conDIVnozzleANALYSIS

conDIVnozzleANALYSIS - ABSTRACT Title of Thesis:...

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ABSTRACT Title of Thesis: CHARACTERIZATION OF TRANSIENT PRESSURE LOADS IN THE RESERVOIR OF A HYPERSONIC BLOWDOWN TUNNEL Kerrie Anne Smith, M.S., 2005 Thesis Directed By: Professor Mark J. Lewis, Department of Aerospace Engineering When flow through a hypersonic blowdown tunnel is initiated by the bursting of a diaphragm, expansion of the process gas into the downstream vacuum of the facility creates a strong rarefaction wave. This rarefaction propagates upstream, generating significant pressure drops in upstream components, such as a heater. These pressure drops can be attenuated with the use of a metering orifice, which requires an accurate prediction of the pressure drop for proper sizing. So as to be generally applicable and to provide physical insight, a closed-form or simple numerical solution for determining this pressure drop is preferred over computational fluid dynamics. Three methods are investigated: acoustic reflection, flow pattern assumption, and the Method of Characteristics. By examining the three methods in conjunction, tradeoffs between complexity and physical accuracy can be analyzed. Ultimately, this study shall lead to the design of an experiment to verify the accuracy of the three methods.
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CHARACTERIZATION OF TRANSIENT PRESSURE LOADS IN THE RESERVOIR OF A HYPERSONIC BLOWDOWN TUNNEL By Kerrie Anne Smith Thesis submitted to the Faculty of the Graduate School of the University of Maryland, College Park, in partial fulfillment of the requirements for the degree of Master of Science 2005 Advisory Committee: Professor Mark J. Lewis, Chair Associate Professor Kenneth Yu Visiting Professor Robert Korkegi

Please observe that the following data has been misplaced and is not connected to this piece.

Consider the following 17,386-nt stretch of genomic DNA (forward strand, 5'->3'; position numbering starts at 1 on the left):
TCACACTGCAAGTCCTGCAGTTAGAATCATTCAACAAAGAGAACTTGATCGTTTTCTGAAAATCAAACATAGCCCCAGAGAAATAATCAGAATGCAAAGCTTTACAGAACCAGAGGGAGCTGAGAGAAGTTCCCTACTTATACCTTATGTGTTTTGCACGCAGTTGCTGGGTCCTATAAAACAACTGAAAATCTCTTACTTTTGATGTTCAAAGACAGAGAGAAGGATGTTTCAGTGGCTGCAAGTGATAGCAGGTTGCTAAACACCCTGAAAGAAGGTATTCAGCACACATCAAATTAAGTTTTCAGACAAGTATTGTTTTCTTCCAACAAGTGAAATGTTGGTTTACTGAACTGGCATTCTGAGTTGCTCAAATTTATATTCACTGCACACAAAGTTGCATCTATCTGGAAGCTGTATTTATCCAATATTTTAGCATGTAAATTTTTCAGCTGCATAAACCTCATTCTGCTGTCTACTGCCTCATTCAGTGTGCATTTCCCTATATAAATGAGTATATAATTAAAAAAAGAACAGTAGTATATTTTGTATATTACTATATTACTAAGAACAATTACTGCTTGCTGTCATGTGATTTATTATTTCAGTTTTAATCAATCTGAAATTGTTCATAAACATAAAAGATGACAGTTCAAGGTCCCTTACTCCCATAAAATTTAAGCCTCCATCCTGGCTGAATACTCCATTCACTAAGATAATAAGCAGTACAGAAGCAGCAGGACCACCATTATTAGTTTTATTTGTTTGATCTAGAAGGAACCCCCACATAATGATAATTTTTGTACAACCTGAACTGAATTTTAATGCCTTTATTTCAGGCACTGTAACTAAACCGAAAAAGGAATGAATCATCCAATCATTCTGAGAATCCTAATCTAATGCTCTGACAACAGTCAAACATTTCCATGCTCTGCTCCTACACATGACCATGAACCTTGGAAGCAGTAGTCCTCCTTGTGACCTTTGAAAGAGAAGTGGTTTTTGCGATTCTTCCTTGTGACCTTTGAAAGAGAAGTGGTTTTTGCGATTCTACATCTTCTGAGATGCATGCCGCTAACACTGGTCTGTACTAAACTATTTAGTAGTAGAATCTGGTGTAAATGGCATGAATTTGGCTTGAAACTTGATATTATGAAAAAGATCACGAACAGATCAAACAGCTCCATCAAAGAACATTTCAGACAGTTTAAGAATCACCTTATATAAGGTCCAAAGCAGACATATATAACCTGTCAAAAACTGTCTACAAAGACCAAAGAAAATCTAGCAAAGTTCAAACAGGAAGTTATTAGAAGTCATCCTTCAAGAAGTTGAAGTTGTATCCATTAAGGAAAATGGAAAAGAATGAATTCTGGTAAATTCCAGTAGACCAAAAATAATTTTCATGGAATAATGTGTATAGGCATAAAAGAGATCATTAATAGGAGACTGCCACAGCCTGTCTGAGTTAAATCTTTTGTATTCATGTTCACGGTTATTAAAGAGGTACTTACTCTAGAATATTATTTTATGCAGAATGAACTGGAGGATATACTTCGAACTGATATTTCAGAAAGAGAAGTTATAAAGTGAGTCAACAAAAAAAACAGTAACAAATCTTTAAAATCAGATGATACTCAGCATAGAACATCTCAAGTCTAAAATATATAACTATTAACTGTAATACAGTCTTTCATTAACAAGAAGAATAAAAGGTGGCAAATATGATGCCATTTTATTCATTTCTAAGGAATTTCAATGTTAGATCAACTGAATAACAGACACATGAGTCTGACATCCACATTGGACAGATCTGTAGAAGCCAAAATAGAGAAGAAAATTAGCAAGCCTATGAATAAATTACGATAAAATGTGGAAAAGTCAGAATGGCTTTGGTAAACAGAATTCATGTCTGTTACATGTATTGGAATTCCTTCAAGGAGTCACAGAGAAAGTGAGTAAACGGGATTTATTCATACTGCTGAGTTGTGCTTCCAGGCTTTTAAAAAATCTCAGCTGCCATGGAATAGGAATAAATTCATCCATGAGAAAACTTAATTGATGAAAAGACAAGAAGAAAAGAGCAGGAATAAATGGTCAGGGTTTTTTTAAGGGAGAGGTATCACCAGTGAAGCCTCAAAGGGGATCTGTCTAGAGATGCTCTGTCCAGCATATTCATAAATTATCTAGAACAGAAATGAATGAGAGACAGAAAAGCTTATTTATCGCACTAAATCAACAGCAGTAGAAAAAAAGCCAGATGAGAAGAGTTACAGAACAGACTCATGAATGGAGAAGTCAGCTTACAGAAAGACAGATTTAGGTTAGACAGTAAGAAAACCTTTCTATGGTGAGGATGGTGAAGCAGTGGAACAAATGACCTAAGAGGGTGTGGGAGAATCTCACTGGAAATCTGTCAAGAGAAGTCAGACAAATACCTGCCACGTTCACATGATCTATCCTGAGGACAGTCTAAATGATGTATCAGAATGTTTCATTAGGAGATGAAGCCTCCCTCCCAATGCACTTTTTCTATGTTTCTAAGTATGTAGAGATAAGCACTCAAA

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© Copyright by Kerrie Anne Smith 2005
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ACKNOWLEDGEMENTS I would like to thank my advisor, Dr. Mark Lewis, for his guidance and advice on this project, as well as throughout my graduate school experience. I would also like to extend thanks to Dr. Kenneth Yu and Dr. Robert Korkegi for serving on my committee. Portions of this work have been supported by Arnold Engineering Development Center, with John Lafferty as technical monitor and by the Space Vehicle Technology Institute under grant NCC3-989 jointly funded by NASA and DOD within the NASA Constellation University Institutes Project, with Claudia Meyer as the project manager. The staff of AEDC Hypervelocity Tunnel 9 have been invaluable. In addition to inspiring this research, they have been incredibly supportive and helpful in both my theoretical studies and the development of a validation experiment. In particular, I would like to thank Joe Coblish, as well as John Lafferty, Dan Marren and Joe Norris. I would like to thank all the members of my research group for advice, opinions, and mutual sympathy. Finally, I would like to thank my family and friends for all the love, support and enthusiasm they have given me during the last two years.
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conDIVnozzleANALYSIS - ABSTRACT Title of Thesis:...

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